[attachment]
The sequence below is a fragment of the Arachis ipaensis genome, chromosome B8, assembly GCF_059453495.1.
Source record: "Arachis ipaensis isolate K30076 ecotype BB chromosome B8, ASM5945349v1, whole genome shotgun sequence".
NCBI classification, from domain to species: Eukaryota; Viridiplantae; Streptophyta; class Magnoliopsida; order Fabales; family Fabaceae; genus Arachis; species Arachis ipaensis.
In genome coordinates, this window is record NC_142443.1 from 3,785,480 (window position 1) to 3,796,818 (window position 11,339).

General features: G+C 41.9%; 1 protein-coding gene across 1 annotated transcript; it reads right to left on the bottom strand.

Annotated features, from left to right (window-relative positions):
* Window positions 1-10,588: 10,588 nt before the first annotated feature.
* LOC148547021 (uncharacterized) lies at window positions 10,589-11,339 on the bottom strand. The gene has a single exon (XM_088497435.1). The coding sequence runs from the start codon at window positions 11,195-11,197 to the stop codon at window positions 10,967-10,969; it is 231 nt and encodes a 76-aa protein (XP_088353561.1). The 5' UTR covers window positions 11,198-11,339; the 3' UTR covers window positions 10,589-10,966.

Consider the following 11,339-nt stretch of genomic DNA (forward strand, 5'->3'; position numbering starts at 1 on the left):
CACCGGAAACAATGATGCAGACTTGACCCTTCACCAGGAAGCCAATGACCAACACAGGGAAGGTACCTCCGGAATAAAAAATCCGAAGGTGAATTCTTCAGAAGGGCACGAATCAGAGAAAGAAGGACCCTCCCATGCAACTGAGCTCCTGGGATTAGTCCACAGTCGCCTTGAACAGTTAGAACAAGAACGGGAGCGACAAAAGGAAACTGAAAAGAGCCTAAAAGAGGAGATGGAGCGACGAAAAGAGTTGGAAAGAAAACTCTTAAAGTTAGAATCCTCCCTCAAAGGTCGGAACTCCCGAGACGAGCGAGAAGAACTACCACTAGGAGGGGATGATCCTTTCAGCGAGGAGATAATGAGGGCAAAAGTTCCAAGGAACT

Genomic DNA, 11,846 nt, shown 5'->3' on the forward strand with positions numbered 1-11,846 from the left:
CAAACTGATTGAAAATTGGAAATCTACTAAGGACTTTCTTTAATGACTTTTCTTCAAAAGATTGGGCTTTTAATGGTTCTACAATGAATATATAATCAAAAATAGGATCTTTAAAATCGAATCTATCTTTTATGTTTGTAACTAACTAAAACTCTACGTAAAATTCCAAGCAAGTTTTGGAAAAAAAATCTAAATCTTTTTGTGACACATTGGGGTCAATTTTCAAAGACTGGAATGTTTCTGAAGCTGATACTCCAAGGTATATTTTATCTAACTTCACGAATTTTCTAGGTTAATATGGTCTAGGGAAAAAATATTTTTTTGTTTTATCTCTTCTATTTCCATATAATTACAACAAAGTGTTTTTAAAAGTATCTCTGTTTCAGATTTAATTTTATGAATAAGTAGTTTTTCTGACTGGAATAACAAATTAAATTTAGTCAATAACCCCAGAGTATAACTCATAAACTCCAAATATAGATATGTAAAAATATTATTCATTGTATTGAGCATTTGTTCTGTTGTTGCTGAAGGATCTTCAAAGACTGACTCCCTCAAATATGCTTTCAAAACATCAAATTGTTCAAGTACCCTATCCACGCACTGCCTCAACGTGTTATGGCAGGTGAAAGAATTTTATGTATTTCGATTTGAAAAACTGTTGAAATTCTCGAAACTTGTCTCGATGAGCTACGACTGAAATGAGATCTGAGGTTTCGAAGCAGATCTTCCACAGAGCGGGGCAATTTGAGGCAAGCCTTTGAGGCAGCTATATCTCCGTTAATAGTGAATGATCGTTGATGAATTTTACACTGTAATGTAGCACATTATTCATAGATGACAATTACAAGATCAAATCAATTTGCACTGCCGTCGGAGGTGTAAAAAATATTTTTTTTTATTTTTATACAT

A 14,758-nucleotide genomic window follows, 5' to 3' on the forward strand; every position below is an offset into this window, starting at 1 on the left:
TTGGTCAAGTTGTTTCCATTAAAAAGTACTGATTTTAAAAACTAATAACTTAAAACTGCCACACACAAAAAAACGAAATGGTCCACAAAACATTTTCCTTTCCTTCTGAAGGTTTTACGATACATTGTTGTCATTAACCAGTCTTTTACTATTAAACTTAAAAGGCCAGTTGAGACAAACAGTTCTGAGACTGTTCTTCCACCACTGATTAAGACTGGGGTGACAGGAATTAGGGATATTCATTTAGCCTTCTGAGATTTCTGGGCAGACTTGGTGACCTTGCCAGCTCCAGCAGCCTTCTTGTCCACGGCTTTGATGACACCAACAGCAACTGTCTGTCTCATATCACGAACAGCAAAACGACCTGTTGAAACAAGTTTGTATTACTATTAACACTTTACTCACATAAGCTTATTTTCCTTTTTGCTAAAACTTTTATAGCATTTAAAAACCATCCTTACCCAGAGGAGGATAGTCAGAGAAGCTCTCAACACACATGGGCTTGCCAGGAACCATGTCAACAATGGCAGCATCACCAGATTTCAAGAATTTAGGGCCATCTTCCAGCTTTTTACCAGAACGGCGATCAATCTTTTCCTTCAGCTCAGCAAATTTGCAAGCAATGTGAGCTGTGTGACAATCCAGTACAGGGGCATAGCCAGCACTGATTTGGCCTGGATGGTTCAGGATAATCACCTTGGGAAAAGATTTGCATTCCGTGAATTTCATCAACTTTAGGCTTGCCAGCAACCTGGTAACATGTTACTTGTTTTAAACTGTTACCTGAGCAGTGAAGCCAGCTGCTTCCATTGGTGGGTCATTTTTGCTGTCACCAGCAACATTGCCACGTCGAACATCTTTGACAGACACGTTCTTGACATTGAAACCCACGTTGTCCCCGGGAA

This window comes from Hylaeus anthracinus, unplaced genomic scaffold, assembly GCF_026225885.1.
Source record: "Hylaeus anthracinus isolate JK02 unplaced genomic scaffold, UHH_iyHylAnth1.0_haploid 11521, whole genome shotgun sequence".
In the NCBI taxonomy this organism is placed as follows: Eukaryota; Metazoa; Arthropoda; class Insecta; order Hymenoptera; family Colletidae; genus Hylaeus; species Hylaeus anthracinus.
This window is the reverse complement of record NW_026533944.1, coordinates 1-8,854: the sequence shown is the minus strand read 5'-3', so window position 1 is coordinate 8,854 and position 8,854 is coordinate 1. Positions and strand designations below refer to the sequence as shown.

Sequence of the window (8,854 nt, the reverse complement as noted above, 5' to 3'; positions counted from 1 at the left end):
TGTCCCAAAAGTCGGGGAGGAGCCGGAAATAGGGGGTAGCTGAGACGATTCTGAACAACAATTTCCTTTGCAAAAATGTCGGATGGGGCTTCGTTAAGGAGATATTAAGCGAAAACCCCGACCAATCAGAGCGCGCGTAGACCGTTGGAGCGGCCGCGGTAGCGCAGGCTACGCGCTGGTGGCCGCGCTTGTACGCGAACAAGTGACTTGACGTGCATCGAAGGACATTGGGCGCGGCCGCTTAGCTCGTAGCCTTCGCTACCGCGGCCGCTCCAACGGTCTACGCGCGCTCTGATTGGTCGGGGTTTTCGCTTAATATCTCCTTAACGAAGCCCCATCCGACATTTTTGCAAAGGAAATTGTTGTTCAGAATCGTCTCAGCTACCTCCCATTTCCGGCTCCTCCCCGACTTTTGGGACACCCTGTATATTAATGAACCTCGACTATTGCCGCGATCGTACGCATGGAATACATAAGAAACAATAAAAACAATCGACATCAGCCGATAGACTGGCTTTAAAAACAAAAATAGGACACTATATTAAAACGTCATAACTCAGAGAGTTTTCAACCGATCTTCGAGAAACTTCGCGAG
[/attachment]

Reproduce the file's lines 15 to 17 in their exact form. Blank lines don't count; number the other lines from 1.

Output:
This window comes from Hylaeus anthracinus, unplaced genomic scaffold, assembly GCF_026225885.1.
Source record: "Hylaeus anthracinus isolate JK02 unplaced genomic scaffold, UHH_iyHylAnth1.0_haploid 11521, whole genome shotgun sequence".
In the NCBI taxonomy this organism is placed as follows: Eukaryota; Metazoa; Arthropoda; class Insecta; order Hymenoptera; family Colletidae; genus Hylaeus; species Hylaeus anthracinus.